The charge made by the hon. Member for Liverpool, Walton (Mr. Heffer) is utter nonsense. It is completely untrue, and nobody knows it in his heart better than the hon. Gentleman does himself.

The pre-entry closed shop, which is what we are talking about, is not, as a matter of fact, all that widely practised throughout industry.

Mrs. Barbara Castle (Blackburn)

My hon. Friend said that it affected three-quarters of a million workers.

Mr. Carr

Yes, out of 20 million. I said that it was not all that widely practised. It is certainly not all that unanimously supported by trade union leaders throughout the union movement.

There is a much closer balance of argument about a post-entry closed shop. We had that yesterday, and I admitted that it was not black and white, that there were arguments on both sides, and that it was a delicate balance to strike. I think the Committee found that.

Mr. Swainrose——

Mr. Carr

No. I want to get on.

The pre-entry closed shop is something quite different. It can be, and we all know from our experience on occasion has been, used unduly to preclude candidates for particular sorts of employment. I do not want to aggravate the proceedings this evening by mentioning any particular industries, but if hon. Members are honest with themselves they will admit that there are some industries in which the pre-entry closed shop operates, where access to that profession or trade is limited, sometimes even on family grounds, and this cannot be right. The pre-entry closed shop is, in effect, a form of unilateral control by a union over the rights of individuals to seek employment for which they are qualified. I do not believe that it is necessary, or even begins to be necessary, to protect the rights of the majority.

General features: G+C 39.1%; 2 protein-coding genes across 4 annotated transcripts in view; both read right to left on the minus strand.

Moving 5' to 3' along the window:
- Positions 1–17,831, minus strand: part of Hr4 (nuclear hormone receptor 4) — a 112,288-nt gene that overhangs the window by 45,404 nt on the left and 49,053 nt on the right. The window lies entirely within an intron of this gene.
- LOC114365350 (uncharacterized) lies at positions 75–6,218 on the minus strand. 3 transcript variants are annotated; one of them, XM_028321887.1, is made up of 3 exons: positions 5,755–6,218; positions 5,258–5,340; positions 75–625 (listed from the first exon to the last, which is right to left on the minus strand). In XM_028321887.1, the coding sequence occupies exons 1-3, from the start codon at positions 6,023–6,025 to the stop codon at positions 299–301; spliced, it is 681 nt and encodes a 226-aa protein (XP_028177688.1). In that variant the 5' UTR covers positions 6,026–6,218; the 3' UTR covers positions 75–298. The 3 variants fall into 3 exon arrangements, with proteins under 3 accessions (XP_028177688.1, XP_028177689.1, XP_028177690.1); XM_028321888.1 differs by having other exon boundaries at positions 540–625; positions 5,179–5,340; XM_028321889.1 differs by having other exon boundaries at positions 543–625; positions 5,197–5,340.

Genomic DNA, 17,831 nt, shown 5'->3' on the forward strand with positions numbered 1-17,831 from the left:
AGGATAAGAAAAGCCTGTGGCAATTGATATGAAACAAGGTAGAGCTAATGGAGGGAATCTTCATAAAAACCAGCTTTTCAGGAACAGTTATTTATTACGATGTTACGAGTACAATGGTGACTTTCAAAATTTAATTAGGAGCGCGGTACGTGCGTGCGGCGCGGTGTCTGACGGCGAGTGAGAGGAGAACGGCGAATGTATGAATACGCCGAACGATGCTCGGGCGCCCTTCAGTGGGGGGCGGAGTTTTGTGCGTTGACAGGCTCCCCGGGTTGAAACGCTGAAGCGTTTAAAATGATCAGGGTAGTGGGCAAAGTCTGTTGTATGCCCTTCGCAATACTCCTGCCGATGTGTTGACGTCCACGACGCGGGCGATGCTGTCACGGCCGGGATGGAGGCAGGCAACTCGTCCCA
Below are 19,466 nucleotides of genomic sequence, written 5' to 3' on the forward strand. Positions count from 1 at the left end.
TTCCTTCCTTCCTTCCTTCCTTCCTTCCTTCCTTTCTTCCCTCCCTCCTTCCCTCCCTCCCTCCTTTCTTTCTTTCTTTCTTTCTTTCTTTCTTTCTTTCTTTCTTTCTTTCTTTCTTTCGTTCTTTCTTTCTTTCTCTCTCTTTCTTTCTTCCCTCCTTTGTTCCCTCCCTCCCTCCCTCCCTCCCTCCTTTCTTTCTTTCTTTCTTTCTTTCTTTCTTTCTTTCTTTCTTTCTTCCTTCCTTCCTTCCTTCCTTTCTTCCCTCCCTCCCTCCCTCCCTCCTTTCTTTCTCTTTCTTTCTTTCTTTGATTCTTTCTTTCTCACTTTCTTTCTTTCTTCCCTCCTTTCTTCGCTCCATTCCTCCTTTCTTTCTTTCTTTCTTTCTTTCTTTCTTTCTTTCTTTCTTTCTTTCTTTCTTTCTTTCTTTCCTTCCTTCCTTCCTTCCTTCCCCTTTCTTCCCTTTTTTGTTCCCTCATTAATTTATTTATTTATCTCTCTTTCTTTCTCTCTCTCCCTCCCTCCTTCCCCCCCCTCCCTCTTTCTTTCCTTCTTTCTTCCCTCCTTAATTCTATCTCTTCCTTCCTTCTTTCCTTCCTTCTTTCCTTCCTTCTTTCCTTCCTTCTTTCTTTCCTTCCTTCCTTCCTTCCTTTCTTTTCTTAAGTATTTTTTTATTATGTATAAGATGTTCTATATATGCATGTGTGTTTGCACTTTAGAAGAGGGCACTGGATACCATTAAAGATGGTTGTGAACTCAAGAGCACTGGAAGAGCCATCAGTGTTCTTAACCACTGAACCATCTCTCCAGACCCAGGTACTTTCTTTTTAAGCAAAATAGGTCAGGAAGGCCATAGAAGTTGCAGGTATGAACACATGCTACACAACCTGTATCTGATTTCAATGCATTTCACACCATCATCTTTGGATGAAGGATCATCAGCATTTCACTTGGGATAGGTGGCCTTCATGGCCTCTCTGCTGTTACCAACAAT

The argument about post-entry closed shops is much more difficult and much more finely balanced. The arguments in favour of the pre-entry closed shop are virtually zero in terms, in 1970, of there being at all necessary to protect the rights of the majority, the security of the trade union or any other reasonable industrial objective. If there is one part in the Bill——

Mr. Loughlinrose——

Mr. Carr

I am afraid that 1 cannot give way. We have to move on. The hon. Gentleman can make his speech in a moment. If there is one part in the Bill——

Mr. Loughlin

I wanted to help.

The Temporary Chairman (Mr. J. C. Jennings)

Order. Hon. Members should let the debate go on without interruption. The hon. Member will get his chance if he rises later.

Mr. Carr

—which we believe is absolutely—

Mr. Loughlin